People with mental illness are treated like all workers under capitalism — if you’re not working to make profits for bosses, they would rather you didn’t exist and you’re left to fend for yourself. Treatment facilities and programs for the mentally ill have been systematically shut down, leaving its victims homeless or bound for prison. Ramos was clearly a sick person.

But the abysmal lack of mental health care provisions under capitalism doesn’t alone explain the root cause of mass shootings and why violence is a perpetual feature of society today.

Violence built into capitalist rule

Senseless murder and other anti-social violence are a byproduct of a system based on the brutal exploitation of the toiling majority by the capitalist ruling families and the dog-eat-dog values it breeds. Saying this is not to excuse the inhuman rampage of Ramos, and others who have laid waste to innocent lives. It is where we have to start in charting a working-class course to deal with this reality.

All class societies based on private property have depended on oppression and state-organized violence to maintain the rule of the exploiting minority.

Capitalist rulers are different only in so far as they take that violence to savage new heights with their imperialist wars of the last century, their stockpiling of an arsenal of nuclear weapons, and the brutal violence they unleashed against colonial peoples fighting for their independence.

At home, the daily brutality of their drive to profit off our backs and their criminal “justice” system with its prisons and death penalty, all breed a system of “look out for number one” and violence.

Despite workers’ hard-fought efforts to unite, to form unions and fight for gains for all, the capitalist class continues to drive production with complete disregard for workers’ lives and limbs. Every year more than 5,000 workers are killed on the job in the U.S. Many more die from work-related diseases. Other workers are sentenced to death by the capitalist rulers’ for-profit “health care” system and nursing homes.

Working class is bearer of solidarity

But the working class can overthrow capitalism and its inherent brutality. Since capitalism emerged, the working class has grown massively, and, since the Second World War has become a majority in every corner of the world. Along with it have grown habits of mutual trust, working-class solidarity and opposition to racism and other forms of prejudice that workers learn through our common struggles. When we join together to defend ourselves we begin to recognize our self-worth and collective capacities.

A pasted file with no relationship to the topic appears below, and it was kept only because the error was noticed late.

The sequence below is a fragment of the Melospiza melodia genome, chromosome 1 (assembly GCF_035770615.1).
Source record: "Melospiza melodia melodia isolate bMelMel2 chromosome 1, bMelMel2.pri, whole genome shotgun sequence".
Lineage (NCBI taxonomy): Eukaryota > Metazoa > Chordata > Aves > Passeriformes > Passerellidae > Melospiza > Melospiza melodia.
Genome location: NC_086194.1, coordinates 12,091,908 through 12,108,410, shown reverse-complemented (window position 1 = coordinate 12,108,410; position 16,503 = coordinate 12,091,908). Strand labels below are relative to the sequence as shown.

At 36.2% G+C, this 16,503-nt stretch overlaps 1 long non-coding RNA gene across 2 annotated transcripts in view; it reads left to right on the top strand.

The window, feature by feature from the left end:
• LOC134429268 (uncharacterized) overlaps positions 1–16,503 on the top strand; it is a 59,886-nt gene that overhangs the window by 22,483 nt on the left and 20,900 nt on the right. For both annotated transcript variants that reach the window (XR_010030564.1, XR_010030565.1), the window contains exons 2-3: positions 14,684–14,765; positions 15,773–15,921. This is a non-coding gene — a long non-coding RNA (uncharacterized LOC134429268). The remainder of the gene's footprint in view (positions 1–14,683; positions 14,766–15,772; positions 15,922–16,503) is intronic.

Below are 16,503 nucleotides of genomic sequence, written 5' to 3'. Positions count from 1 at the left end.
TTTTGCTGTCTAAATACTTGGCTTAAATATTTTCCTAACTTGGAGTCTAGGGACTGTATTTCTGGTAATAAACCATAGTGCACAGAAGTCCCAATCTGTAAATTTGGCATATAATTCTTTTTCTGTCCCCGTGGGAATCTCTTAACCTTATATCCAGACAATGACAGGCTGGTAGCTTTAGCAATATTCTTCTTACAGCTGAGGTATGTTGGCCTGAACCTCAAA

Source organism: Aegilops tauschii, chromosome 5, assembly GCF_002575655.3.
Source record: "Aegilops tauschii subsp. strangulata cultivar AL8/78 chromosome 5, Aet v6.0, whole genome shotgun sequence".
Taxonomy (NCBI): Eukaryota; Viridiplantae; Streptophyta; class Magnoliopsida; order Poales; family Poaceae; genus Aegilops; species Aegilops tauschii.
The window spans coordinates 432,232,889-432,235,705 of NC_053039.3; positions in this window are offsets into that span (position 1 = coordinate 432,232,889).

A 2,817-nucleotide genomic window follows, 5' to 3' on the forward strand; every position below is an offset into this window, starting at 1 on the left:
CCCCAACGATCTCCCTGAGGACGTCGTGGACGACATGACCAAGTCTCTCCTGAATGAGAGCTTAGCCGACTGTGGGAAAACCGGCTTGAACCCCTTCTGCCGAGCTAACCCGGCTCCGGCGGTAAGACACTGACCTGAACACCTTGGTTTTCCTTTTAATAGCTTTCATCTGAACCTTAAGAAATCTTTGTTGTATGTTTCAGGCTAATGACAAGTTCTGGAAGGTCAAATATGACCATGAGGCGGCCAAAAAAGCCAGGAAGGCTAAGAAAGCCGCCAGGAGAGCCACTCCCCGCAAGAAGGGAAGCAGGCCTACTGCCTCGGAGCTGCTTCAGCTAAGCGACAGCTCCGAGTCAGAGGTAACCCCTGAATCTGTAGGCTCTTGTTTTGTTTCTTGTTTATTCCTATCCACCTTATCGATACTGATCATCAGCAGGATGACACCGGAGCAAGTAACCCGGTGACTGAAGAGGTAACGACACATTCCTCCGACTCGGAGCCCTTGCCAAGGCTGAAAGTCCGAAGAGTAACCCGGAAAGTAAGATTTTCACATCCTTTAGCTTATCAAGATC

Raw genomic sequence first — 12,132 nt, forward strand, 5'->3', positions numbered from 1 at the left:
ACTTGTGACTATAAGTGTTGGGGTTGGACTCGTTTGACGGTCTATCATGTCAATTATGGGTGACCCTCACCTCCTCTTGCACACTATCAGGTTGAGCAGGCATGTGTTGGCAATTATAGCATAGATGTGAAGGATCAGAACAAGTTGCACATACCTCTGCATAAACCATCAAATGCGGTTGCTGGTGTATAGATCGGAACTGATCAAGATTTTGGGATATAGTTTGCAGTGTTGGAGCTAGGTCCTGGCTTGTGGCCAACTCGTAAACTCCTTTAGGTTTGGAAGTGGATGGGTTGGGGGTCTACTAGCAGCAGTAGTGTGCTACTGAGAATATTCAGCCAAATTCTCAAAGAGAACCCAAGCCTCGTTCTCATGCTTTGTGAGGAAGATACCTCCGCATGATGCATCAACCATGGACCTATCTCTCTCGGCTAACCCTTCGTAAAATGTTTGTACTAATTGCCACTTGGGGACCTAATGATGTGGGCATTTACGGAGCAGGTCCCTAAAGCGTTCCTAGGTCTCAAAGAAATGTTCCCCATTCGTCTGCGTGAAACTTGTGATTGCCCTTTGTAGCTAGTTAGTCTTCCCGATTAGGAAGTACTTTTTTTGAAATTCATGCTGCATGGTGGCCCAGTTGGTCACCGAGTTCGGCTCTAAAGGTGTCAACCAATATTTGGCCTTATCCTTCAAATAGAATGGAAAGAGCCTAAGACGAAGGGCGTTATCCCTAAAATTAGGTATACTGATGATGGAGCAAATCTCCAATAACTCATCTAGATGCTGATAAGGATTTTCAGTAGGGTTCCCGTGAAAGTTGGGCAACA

During mass struggles, violent crime within the working class begins to diminish. That was true during the Black-led working-class movement that uprooted Jim Crow segregation, as millions discovered they had something worth uniting and fighting for. That victorious struggle was made possible by our determination to stand up to the state power of the capitalist class. It involved both the power of our numbers and, when necessary, disciplined armed self-defense against state-sanctioned violence and the terror from those trying to uphold racial segregation.

In the course of coming class struggles, workers and farmers will face violent assaults from the cops and fascist thugs that the rulers unleash to try to crush our efforts to fight for the jobs, wages, conditions and rights we need.

Ultimately it will take a fight to take political power out of the hands of the capitalist rulers to end the violence inherent in their system. That’s what workers and farmers in Cuba showed can be done.

Through a revolutionary war led by Fidel Castro and the July 26 Movement, working people took power, and did so with as little bloodshed as possible. They refused to mistreat or demean regime troops they captured. Their victory and the course charted by their communist leadership laid the foundations for workers and farmers to take the factories, land and banks from U.S. companies and native capitalists alike and for millions to begin transforming their conditions and themselves.